Kenyan Cabinet Secretary for Tourism and Wildlife Najib Balala (3rd L, front) unveils the tombstone of Sudan, the late world's only remaining male northern white rhino, in Ol Pejeta Conservancy in Laikipia county, northern Kenya, March 31, 2018. Kenyan wildlife officials and global wildlife conservationists on Saturday converged at Ol Pejeta Conservancy in northern Kenya where a memorial service for the late world's only remaining male northern white rhino fondly named Sudan took place. (Xinhua/Lyu Shuai)
LAIKIPIA, Kenya, May 11 (Xinhua) -- Kenya will fast-track laws to make wildlife poaching a capital offense as part of the country's bid to conserve flora and fauna, a senior government official said late Thursday.
Najib Balala, the Minister for Tourism and Wildlife, said that once the laws are enacted, the offenders of the wildlife crimes will face the death penalty in accordance with the laws of the land.
"We have in place the Wildlife Conservation Act that was enacted in 2013 and which fetches offenders a life sentence or a fine of 500,000 U.S. dollars. However, this has not been deterrence enough to curb poaching, hence the proposed stiffer sentence," Balala remarked during the official launch of the northern white rhino commemorative stamps at Ol Pejeta Conservancy located in Laikipia County on the slopes of Mount Kenya.
The initiative to issue a set of stamps to celebrate the northern white rhino was instigated by the Postal Corporation of Kenya in honor of "Sudan", the remaining male northern white rhino that died on March 19 after suffering from age-related health issues and from a series of infections.
Richard Vigne, the CEO of Ol Pejeta Conservancy that was home to Sudan, said the tragic story of the northern rhino will be captured forever as a signal to the world. He added that whilst Kenya remains a global leader in conservation, there are nonetheless many species across the planet that face a similar plight.
Vigne said that once Sudan's condition worsened significantly and he was unable to stand up, and obviously suffered a great deal, the decision to euthanize the mammoth was made by his veterinary team. This left Najin and Fatu as the two remaining northern white rhinos on the planet.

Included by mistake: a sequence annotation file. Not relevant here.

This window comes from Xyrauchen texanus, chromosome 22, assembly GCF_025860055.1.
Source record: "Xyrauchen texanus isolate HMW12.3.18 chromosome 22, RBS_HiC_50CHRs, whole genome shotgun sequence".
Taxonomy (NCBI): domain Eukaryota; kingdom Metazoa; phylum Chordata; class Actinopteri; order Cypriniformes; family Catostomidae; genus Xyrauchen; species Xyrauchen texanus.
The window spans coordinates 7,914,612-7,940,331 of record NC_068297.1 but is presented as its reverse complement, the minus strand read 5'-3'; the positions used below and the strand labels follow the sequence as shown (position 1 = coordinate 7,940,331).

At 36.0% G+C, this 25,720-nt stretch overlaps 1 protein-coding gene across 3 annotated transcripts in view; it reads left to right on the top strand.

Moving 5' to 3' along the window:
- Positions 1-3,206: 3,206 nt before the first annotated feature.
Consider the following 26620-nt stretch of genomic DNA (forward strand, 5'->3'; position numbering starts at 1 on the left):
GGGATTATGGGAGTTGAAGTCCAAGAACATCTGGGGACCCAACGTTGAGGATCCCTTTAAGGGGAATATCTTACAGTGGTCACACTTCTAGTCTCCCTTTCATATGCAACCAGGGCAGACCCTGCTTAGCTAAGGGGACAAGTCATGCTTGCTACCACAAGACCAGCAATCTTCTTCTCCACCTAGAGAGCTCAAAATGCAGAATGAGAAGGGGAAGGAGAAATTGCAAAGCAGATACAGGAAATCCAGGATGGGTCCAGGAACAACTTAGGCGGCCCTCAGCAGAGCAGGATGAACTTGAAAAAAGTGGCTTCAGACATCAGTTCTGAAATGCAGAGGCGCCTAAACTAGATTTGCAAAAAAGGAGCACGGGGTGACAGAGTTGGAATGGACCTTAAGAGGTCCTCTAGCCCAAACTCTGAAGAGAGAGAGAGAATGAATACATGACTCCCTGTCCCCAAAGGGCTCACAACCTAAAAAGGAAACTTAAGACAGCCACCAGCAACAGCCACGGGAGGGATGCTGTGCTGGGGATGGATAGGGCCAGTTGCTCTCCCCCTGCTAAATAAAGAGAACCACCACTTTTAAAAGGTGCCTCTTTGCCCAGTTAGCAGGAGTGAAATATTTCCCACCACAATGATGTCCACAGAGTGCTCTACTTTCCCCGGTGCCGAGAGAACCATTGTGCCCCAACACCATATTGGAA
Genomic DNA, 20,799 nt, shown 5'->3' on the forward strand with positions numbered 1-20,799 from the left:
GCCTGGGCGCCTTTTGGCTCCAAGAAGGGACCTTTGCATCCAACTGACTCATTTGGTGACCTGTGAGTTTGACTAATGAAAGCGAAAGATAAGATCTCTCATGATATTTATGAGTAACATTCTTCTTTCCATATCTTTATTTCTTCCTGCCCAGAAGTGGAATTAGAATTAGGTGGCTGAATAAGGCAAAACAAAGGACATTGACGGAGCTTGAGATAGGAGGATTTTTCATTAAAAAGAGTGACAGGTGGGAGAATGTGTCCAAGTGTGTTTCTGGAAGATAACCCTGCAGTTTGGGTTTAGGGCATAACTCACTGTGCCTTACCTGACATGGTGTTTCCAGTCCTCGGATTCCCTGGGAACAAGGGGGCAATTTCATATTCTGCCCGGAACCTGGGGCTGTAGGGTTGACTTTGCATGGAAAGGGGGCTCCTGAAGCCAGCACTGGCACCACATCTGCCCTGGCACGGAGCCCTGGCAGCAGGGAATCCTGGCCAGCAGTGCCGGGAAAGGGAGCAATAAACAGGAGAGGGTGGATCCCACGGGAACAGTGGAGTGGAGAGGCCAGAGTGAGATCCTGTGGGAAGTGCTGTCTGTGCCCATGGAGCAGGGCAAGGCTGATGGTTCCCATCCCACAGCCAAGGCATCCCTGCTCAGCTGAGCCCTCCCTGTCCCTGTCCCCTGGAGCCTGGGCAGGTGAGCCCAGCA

Photo taken on March 500, 2018 shows Fatu (L), one of the world's last two remaining female northern white rhinos, in Ol Pejeta Conservancy in Laikipia county, northern Kenya. Kenyan wildlife officials and global wildlife conservationists on Saturday converged at Ol Pejeta Conservancy in northern Kenya where a memorial service for the late world's only remaining male northern white rhino fondly named Sudan took place. (Xinhua/Lyu Shuai)
"Despite the extremely low numbers remaining, Ol Pejeta and Kenya Wildlife Service are working closely with the scientific community to try to recover this species from imminent extinction," Vigne noted, adding that the only way this can be done is through in vitro fertilization (IVF).
The conservationist said that because scientific practice has never ever been done in rhinos before, it will require the removal of eggs from the ovaries of the two remaining females to be fertilized using semen stored from males over the last few years to create viable mature embryos for storage in liquid nitrogen.
Once this has been achieved, a technique to reintroduce the embryos into surrogate southern female, because the two are infertile, with the aim of achieving pure bred northern white pregnancies.
"This effort will cost a huge amount of money, but is a noble effort to reverse at least one of the wrongs that mankind has wreaked upon other species that inhabit this planet with us," Vigne stated.
Patrick Omondi, the Director of Research in the Ministry of Tourism and Wildlife, said plans were underway to build a wildlife conservation museum that will feature wildlife icons, adding that the remains of Sudan will be displayed in a national conservation museum.